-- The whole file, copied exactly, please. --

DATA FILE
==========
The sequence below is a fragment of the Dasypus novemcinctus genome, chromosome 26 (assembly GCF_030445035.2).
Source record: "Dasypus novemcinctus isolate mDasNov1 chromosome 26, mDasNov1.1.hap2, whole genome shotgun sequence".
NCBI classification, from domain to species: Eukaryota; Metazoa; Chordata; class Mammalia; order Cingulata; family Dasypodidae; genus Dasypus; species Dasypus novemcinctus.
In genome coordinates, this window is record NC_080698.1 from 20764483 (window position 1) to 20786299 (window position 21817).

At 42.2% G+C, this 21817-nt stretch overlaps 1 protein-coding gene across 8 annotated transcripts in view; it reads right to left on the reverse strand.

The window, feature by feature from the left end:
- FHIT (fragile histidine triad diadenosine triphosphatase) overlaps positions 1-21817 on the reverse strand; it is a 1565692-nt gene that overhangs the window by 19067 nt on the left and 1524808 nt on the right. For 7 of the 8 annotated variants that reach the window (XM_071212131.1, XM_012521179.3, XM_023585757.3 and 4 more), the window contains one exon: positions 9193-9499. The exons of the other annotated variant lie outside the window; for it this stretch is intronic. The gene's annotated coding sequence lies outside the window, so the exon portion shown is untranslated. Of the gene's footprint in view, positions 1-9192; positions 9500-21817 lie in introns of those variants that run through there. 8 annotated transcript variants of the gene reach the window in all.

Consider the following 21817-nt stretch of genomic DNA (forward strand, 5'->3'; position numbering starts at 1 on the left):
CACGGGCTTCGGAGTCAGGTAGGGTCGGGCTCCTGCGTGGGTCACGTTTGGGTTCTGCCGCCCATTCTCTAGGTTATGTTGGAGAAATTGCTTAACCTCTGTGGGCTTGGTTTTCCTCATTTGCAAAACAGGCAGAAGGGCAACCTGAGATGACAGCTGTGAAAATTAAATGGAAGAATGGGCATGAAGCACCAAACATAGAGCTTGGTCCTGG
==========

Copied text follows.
The sequence below is a fragment of the Dasypus novemcinctus genome, chromosome 26 (assembly GCF_030445035.2).
Source record: "Dasypus novemcinctus isolate mDasNov1 chromosome 26, mDasNov1.1.hap2, whole genome shotgun sequence".
NCBI classification, from domain to species: Eukaryota; Metazoa; Chordata; class Mammalia; order Cingulata; family Dasypodidae; genus Dasypus; species Dasypus novemcinctus.
In genome coordinates, this window is record NC_080698.1 from 20764483 (window position 1) to 20786299 (window position 21817).

At 42.2% G+C, this 21817-nt stretch overlaps 1 protein-coding gene across 8 annotated transcripts in view; it reads right to left on the reverse strand.

The window, feature by feature from the left end:
- FHIT (fragile histidine triad diadenosine triphosphatase) overlaps positions 1-21817 on the reverse strand; it is a 1565692-nt gene that overhangs the window by 19067 nt on the left and 1524808 nt on the right. For 7 of the 8 annotated variants that reach the window (XM_071212131.1, XM_012521179.3, XM_023585757.3 and 4 more), the window contains one exon: positions 9193-9499. The exons of the other annotated variant lie outside the window; for it this stretch is intronic. The gene's annotated coding sequence lies outside the window, so the exon portion shown is untranslated. Of the gene's footprint in view, positions 1-9192; positions 9500-21817 lie in introns of those variants that run through there. 8 annotated transcript variants of the gene reach the window in all.

Consider the following 21817-nt stretch of genomic DNA (forward strand, 5'->3'; position numbering starts at 1 on the left):
CACGGGCTTCGGAGTCAGGTAGGGTCGGGCTCCTGCGTGGGTCACGTTTGGGTTCTGCCGCCCATTCTCTAGGTTATGTTGGAGAAATTGCTTAACCTCTGTGGGCTTGGTTTTCCTCATTTGCAAAACAGGCAGAAGGGCAACCTGAGATGACAGCTGTGAAAATTAAATGGAAGAATGGGCATGAAGCACCAAACATAGAGCTTGGTCCTGG